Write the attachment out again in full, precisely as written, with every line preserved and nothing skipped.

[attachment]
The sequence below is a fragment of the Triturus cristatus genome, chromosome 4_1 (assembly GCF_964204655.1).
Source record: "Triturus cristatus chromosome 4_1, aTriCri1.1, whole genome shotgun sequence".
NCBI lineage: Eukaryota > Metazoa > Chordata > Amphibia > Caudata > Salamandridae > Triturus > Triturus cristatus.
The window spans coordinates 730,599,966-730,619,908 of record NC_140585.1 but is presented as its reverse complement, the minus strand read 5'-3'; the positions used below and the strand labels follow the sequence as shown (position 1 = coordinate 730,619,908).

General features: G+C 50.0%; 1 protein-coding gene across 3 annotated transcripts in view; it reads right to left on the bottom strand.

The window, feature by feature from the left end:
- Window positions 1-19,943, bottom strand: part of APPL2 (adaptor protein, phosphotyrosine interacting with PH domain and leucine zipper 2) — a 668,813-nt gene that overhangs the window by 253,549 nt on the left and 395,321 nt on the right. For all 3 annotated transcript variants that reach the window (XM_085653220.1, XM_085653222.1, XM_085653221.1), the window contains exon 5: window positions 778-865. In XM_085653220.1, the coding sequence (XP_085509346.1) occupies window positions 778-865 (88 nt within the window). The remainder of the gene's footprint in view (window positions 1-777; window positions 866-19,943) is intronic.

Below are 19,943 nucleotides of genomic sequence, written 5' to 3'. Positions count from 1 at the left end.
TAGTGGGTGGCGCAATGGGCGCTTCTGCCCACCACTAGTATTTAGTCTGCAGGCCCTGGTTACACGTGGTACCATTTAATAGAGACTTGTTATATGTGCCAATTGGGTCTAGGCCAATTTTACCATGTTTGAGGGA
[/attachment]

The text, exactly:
The sequence below is a fragment of the Triturus cristatus genome, chromosome 4_1 (assembly GCF_964204655.1).
Source record: "Triturus cristatus chromosome 4_1, aTriCri1.1, whole genome shotgun sequence".
NCBI lineage: Eukaryota > Metazoa > Chordata > Amphibia > Caudata > Salamandridae > Triturus > Triturus cristatus.
The window spans coordinates 730,599,966-730,619,908 of record NC_140585.1 but is presented as its reverse complement, the minus strand read 5'-3'; the positions used below and the strand labels follow the sequence as shown (position 1 = coordinate 730,619,908).

General features: G+C 50.0%; 1 protein-coding gene across 3 annotated transcripts in view; it reads right to left on the bottom strand.

The window, feature by feature from the left end:
- Window positions 1-19,943, bottom strand: part of APPL2 (adaptor protein, phosphotyrosine interacting with PH domain and leucine zipper 2) — a 668,813-nt gene that overhangs the window by 253,549 nt on the left and 395,321 nt on the right. For all 3 annotated transcript variants that reach the window (XM_085653220.1, XM_085653222.1, XM_085653221.1), the window contains exon 5: window positions 778-865. In XM_085653220.1, the coding sequence (XP_085509346.1) occupies window positions 778-865 (88 nt within the window). The remainder of the gene's footprint in view (window positions 1-777; window positions 866-19,943) is intronic.

Below are 19,943 nucleotides of genomic sequence, written 5' to 3'. Positions count from 1 at the left end.
TAGTGGGTGGCGCAATGGGCGCTTCTGCCCACCACTAGTATTTAGTCTGCAGGCCCTGGTTACACGTGGTACCATTTAATAGAGACTTGTTATATGTGCCAATTGGGTCTAGGCCAATTTTACCATGTTTGAGGGA